That is incorrect, as PAXLOVID is a combination of two protease inhibitors :
- two 150 mg tablets of Nirmatrelvir (the new protease inhibitor developed by Pfizer)
- one 100 mg tablet of Ritonavir (an old antiviral approved in 1996)
Drug combinations like this offer a synergistic effect, above and beyond their individual abilities.
Hence, the Parvez et. al. study does not accurately reflect the ability of the PAXLOVID combination of Nirmatrelvir and Ritonavir to simultaneously and synergistically bind to the coronavirus protease enzyme.
And no – you cannot combine or average their results. It doesn’t work that way…
Pro Tip : If you are searching for Ritonavir in the Parvez et. al. study, do note that they wrongly called it Ritonvir.
Fact #6 : In Silico Results Are Least Clinically Important
Computational analysis can help scientists identify potential drug candidates, but the results are not always clinically important.
In this study’s case, it looked at the affinity (ease) at which ten drugs can bind to the protease enzyme of the SARS-CoV-2 virus.
While that is a critical feature of protease inhibiting drugs that block the coronavirus’ ability to replicate, it does not tell us other important things like :
- the minimum drug plasma level to inhibit replication
- maximum dose a human being can safely tolerate
- the dose required to achieve the therapeutic plasma level
- drug interactions and adverse effects
- plasma half life and drug metabolism
In the order of clinical importance, such computational (in silico) research is the least significant. That’s why we cannot draw any conclusions from such studies.
Fact #7 : PAXLOVID Proven To Work Against COVID-19
Like many people, I am aghast at the high price of the Pfizer PAXLOVID drug combination. However, low cost is not a requirement for FDA approval.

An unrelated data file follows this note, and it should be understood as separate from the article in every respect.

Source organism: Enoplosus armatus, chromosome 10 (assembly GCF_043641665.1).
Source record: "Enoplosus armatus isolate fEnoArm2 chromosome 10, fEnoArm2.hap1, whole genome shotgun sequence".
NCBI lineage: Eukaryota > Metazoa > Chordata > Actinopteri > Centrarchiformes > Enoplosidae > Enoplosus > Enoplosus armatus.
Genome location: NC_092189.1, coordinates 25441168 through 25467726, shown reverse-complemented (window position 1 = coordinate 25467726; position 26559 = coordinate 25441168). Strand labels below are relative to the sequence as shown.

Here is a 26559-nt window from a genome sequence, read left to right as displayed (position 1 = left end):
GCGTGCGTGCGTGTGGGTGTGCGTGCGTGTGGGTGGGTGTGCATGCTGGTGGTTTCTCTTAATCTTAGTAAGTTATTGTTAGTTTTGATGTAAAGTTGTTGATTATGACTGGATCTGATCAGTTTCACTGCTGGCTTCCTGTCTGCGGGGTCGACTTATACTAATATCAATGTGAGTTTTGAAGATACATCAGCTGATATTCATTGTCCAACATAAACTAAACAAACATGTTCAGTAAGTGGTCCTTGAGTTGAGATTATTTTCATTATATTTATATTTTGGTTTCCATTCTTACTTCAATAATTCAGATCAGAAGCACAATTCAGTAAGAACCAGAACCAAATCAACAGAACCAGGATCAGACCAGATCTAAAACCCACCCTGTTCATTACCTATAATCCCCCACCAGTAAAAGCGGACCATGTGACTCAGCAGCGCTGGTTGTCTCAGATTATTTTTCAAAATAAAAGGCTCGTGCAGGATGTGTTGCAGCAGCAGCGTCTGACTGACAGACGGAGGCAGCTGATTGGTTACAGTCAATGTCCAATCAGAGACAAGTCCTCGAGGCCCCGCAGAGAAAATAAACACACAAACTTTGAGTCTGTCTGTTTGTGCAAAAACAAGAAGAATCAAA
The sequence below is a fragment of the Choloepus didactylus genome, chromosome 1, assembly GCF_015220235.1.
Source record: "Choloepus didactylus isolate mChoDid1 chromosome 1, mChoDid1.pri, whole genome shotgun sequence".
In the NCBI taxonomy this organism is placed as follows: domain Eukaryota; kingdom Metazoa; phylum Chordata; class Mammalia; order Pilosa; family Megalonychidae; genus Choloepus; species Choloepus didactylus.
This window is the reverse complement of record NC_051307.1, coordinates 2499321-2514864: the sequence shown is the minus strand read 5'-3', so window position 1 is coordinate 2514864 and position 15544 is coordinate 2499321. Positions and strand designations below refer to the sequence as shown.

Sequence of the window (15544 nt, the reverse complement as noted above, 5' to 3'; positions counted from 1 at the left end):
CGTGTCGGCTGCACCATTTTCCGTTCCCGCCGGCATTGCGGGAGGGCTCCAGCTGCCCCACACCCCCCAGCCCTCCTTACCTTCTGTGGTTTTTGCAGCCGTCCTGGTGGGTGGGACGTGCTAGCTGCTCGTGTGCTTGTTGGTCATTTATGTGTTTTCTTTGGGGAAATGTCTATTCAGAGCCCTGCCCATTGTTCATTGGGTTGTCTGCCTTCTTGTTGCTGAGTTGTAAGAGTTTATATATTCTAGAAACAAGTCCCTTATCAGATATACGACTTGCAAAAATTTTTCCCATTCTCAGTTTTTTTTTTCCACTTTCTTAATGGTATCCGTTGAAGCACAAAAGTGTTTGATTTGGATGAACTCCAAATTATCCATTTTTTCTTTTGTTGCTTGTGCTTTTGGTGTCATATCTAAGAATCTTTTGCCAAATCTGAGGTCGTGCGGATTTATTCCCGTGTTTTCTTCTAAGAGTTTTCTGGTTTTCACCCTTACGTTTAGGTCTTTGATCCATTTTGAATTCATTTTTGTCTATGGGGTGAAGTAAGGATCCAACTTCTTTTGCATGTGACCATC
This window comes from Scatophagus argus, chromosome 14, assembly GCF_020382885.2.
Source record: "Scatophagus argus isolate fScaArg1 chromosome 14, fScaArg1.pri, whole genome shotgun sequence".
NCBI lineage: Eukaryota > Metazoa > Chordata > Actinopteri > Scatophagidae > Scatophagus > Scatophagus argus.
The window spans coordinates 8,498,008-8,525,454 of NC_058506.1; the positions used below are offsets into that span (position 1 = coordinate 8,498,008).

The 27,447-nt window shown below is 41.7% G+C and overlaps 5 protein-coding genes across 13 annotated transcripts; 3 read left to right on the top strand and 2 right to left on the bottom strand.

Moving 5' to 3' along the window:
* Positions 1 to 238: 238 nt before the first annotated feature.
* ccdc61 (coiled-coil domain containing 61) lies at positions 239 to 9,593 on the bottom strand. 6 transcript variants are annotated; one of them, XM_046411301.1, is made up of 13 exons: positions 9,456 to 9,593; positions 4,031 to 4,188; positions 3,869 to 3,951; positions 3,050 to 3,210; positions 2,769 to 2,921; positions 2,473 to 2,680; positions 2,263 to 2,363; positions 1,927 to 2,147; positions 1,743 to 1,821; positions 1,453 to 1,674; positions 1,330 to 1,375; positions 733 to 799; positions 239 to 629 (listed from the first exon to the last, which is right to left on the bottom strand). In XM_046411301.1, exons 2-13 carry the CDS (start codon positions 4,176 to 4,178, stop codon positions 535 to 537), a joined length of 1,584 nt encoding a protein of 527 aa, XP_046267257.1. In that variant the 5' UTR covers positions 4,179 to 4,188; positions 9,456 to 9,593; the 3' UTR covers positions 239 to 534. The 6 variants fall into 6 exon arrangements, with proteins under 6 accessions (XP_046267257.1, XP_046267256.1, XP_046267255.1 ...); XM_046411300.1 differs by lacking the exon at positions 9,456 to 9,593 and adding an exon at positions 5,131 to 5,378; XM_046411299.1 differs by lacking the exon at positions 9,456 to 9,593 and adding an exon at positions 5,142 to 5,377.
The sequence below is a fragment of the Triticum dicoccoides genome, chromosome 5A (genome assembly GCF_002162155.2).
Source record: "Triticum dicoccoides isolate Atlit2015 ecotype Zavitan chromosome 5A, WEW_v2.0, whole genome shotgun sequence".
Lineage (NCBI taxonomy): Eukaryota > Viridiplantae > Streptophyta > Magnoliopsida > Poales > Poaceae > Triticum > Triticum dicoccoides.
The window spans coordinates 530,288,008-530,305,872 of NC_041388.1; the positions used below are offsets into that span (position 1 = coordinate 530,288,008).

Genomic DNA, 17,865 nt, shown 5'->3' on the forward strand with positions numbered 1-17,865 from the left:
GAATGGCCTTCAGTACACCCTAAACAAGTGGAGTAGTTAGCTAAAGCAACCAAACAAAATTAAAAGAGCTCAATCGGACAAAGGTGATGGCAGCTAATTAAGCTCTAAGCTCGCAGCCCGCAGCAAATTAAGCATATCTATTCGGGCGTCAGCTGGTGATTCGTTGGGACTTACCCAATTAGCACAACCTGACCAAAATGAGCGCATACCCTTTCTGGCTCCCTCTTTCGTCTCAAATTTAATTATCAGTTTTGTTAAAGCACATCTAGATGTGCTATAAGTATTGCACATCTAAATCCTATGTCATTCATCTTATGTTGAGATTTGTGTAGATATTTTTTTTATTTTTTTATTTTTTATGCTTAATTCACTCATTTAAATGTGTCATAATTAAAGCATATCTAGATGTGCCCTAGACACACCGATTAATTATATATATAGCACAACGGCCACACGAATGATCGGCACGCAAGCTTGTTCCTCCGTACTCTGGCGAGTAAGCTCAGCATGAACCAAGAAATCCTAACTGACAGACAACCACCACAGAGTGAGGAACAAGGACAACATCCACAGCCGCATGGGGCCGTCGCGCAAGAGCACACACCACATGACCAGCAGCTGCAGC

The US FDA issued PAXLOVID an Emergency Use Authorisation (PDF download) because its Phase 2/3 trial results (PDF download) showed an 88% reduction in the risk of hospitalisation or death from COVID-19.
Even so, the US FDA limited PAXLOVID’s use to only treat early cases of mild-to-moderate COVID-19 :
- Not authorised for severe or critical COVID-19
- Not authorised as a preventive measure (prophylaxis) against COVID-19
- Cannot be used for longer than 5 consecutive days
Fact #8 : Ivermectin Not Proven To Work Clinically Against COVID-19
Ivermectin has shown promise against the COVID-19 virus in laboratory tests since April 2020, but that has not translated into actual clinical benefit.
In other words – scientists can only show that ivermectin kills the coronavirus in laboratory tests, but not in actual human beings.
Here is a meta-analysis of ivermectin RCTs (randomised control trials), with three fraudulent studies removed – Elgazzar, Okomus and Niaee. Results towards the left suggest a clinical benefit for ivermectin.
Taken in totality, the latest meta-analysis show that the clinical effect of ivermectin on COVID-19 patients is NOT SIGNIFICANT enough to warrant its use as a treatment.
While it is ridiculous that Pfizer would charge so much for PAXLOVID, there is fortunately a low-cost way to prevent COVID-19 – vaccines.
Getting vaccinated is a cheap way to avoid getting COVID-19, and avoid the use of expensive drugs like PAXLOVID.
If you want to stick it to Pfizer, get vaccinated against COVID-19!